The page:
Aerial patrol boss Harry Mitchell denies wrongdoing

Besieged aerial patrol boss Harry Mitchell has defended himself against allegations of financial wrongdoing and vowed to man the service’s fundraiser sausage sizzle at the weekend in a show of business-as-usual. 

“I have nothing to hide,” he told the Mercury on Friday from the service’s Albion Park base, amid preparations for the weekend’s Wings Over Illawarra airshow. “I’ve done nothing wrong. I’ll be here if people want to see me.”  

The patrol’s financials, and their handling by general manager Mr Mitchell in particular, have been scrutinised in a forensic accounting report detailing alleged corporate wrongdoing, including misappropriation of funds intended for charity. 

The dealings have piqued the interest of the Middle Eastern Organised Crime Squad, Lake Illawarra police, the NSW Crime Commission, the Australian Tax Office and the Department of Fair Trading. 

Australian Aerial Patrol general manager Harry Mitchell says he has nothing to hide.

Australian Aerial Patrol general manager Harry Mitchell says he has nothing to hide.

But Mr Mitchell told the Mercury there were explanations for many items in the report – including hundreds of dollars in restaurant bills. 

“For 24 years we've had a Christmas party for our volunteers,” he said. 

“There was a fee paid [by volunteers] toward the dinner, then the Aerial Patrol paid a small subsidy. Hundreds of man hours go into doing the patrols and the volunteers are entitled to some form of thanks.”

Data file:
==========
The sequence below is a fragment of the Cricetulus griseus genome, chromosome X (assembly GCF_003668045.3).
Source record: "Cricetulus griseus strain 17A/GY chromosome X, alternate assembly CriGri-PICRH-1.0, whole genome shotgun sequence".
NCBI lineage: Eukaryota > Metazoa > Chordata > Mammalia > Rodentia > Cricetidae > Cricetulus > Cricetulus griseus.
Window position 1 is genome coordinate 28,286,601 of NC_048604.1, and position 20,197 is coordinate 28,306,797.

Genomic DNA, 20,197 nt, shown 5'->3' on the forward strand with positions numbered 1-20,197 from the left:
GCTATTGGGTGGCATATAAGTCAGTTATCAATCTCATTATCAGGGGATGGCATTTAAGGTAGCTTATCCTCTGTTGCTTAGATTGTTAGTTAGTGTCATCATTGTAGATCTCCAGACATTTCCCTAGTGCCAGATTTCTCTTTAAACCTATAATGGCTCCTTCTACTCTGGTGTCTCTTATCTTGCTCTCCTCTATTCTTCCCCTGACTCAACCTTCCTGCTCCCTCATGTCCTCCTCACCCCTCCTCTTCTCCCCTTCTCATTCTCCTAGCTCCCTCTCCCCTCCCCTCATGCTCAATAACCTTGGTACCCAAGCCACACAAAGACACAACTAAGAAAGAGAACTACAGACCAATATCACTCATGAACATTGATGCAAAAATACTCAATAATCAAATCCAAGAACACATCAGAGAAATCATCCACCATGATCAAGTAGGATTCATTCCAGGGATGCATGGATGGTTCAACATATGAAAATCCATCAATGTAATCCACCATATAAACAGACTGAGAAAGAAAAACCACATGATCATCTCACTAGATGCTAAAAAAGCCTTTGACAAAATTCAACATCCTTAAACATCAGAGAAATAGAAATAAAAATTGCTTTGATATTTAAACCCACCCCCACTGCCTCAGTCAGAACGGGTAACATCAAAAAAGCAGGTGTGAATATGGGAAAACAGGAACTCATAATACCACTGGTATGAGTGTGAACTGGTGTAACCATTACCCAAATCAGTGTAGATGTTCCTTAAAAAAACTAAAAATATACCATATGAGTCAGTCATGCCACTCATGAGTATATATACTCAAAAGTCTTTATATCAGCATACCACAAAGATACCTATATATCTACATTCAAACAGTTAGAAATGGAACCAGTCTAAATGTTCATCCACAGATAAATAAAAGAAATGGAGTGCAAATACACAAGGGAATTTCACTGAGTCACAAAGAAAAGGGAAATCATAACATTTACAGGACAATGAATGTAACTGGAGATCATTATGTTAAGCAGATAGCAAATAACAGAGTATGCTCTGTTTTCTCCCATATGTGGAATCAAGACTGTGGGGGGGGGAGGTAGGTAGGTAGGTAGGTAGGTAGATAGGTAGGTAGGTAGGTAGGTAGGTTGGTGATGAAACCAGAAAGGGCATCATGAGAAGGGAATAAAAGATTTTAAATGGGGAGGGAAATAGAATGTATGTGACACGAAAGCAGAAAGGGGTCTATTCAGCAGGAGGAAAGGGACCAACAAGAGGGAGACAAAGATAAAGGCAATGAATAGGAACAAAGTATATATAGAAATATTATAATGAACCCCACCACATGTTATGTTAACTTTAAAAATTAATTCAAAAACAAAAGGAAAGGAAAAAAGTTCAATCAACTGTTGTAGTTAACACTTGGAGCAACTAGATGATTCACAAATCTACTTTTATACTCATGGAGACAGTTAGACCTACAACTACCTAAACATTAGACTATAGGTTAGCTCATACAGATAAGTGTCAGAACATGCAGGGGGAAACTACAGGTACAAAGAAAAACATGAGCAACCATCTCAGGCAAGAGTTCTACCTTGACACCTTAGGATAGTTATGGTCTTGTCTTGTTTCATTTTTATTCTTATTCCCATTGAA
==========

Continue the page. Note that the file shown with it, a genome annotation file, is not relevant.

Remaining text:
Mr Mitchell made headlines in October when a fundraiser event for the patrol, hosted by Fourth Reich Motorcycle Club, was raided by the state’s gangs police.

Mr Mitchell defended the club then, prompting questions about his links with the declared one-percenters. 

On Friday Mr Mitchell told the Mercury his ties to the club came down to one man, Phil Critcher, who he described as a club member. 

Harry Mitchell will be out manning the sausage sizzle at Wings Over Illawarra this weekend.

Harry Mitchell will be out manning the sausage sizzle at Wings Over Illawarra this weekend.

“Probably five or six weeks ago I was in Litani’s on Corrimal Street and apparently Phil Critcher was there,” he said. “We had a cup of coffee there for old time’s sake."

“I know him from his Warilla surf days back in the 1980s – he was a lifesaver.

“I know him well, but if I see him more than once a year I would be surprised.” 

Mr Mitchell intends for the patrol to keep $750,000 it received from commercial pilot Bernard Stevermuer between December 2013 and July 2014 as part-payment for the sale of its commercial arms, Aero V and NSW Air. 

The sale fell through after Middle Eastern Organised Crime Squad swooped on a plane at Albion Park airport and charged the pilot, Mr Stevermuer, for knowingly dealing with proceeds of a drug trafficking syndicate. The Mercury does not suggest Mr Mitchell was involved with the syndicate.

The $750,000 is now being pursued by the NSW Crime Commission under proceeds of crime legislation, but Mr Mitchell says the funds have been used to “pay down debt” and should not be frozen.

“Payments to the aerial patrol were made pursuant to an arms-length commercial transaction entered into by NSW Air, Aero V and [Stevermuer’s company] Always Airborne," he said. 

“[Stevermuer] had obligations and he defaulted in those obligations. Those agreements were eventually validly terminated and his money was forfeited.”

Mr Mitchell could not explain allegations that he used aerial patrol funds to make a $5000 lump sum payment on his company car, to drive down the car’s monthly repayments and “deliberately disguise” its true cost from the board. 

“I don’t know that the board applied a threshold [on the car’s cost],” he said. 

He said his salary had risen from $35,000 to $70,000 over the years and he had effectively worked “24-7” for the patrol. 

The salary increase would benefit the patrol as well as him personally, he suggested.

“The [increase to $70,000] was because I told the board that one day I won’t be here, I’ll be gone, and you need to have something in place that will attract an incumbent.”